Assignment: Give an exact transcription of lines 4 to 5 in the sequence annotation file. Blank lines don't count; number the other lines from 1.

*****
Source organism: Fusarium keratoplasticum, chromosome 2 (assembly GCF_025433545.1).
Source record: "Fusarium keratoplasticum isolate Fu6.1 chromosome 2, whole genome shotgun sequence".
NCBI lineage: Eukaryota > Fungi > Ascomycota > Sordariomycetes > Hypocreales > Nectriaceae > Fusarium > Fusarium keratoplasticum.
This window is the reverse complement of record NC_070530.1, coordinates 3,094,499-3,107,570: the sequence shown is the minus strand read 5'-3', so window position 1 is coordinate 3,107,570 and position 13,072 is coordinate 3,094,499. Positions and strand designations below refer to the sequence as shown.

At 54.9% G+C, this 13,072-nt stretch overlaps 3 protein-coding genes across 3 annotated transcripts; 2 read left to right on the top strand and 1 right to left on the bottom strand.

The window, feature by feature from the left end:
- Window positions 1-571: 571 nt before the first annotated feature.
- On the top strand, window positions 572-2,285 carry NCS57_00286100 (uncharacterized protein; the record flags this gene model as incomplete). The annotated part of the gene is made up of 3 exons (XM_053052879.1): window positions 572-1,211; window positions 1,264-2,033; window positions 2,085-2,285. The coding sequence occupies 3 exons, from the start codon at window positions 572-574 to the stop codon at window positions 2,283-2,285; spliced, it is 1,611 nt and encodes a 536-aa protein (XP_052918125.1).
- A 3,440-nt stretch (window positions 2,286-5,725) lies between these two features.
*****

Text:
This window is the reverse complement of record NC_070530.1, coordinates 3,094,499-3,107,570: the sequence shown is the minus strand read 5'-3', so window position 1 is coordinate 3,107,570 and position 13,072 is coordinate 3,094,499. Positions and strand designations below refer to the sequence as shown.

At 54.9% G+C, this 13,072-nt stretch overlaps 3 protein-coding genes across 3 annotated transcripts; 2 read left to right on the top strand and 1 right to left on the bottom strand.